While I was teaching English in China we had elections in my 8 classes, and because it was a new concept every single one was different. Some were very patriotic, and some consisted of people claiming to be libertarians and saying that you should be able to do whatever you want (I was a little scared I was going to get in trouble for that one).

If you want to see what China is like this might help you a little bit. But before you watch it please realize that this is a different culture, and some things might catch you off guard, but try to keep an open mind that you’re seeing culture over their humanity. I think that this movie can give people perspective about cultural differences, as well as how human flaws (that we all have) can make or break any system. It is called “Vote For Me”. So far I love it, and I think that you will too.

Thank you Erin for recommending this movie to me.
If you’d like to go to the actual webpage you can click here:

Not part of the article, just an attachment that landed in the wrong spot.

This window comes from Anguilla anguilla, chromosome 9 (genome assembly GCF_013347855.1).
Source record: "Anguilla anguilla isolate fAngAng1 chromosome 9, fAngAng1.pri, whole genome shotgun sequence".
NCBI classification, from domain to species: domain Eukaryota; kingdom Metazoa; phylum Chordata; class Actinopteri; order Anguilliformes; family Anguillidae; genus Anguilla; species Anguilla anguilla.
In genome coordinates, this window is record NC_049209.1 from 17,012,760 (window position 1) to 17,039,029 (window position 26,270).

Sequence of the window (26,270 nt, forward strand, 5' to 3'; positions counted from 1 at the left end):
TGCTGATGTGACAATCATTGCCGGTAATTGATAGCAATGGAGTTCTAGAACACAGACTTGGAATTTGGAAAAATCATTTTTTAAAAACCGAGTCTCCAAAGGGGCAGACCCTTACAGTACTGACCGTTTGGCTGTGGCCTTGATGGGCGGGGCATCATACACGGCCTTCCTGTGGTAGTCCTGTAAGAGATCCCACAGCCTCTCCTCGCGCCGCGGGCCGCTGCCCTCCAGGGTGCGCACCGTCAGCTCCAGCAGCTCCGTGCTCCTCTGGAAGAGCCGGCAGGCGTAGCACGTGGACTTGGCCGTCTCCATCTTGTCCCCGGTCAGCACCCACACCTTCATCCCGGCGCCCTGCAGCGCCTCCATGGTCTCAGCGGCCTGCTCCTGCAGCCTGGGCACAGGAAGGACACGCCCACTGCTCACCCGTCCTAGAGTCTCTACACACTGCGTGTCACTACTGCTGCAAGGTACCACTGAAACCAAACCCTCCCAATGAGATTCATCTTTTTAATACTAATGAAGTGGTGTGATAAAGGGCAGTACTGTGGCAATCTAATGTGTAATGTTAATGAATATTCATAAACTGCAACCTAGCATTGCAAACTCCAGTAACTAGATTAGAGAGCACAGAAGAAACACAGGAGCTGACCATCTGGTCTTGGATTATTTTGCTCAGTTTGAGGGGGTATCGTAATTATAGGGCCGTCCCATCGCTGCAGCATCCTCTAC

“Vote For Me”

I love Vimeo, but that version won’t work on some devices, so here is the YouTube version as well.

Please feel free to give me any feedback you like, or ask me any questions that you might have.

Love,
Grady

Chinese Party Elders Support Freedom of Speech!

Wednesday, October 13, 2010

So I try not to become overly supportive of any political ideology as there must be checks and balances, and any system can can be corrupted because they are man-made. However, if there is one thing that I think is possibly the closest that I will come to saying is an absolutely great thing for any society it is freedom of speech, even more than democracy. These were the two battles being fought in China in 1989 at Tiananmen Square. If you’ve never heard about what happened at Tiananmen you should watch these:

and

Once you’ve watched one or both of those you should read this new article that I saw on Yahoo News:

Freedom of Speech in China

and: (Newer)

Nobel Winner gaining support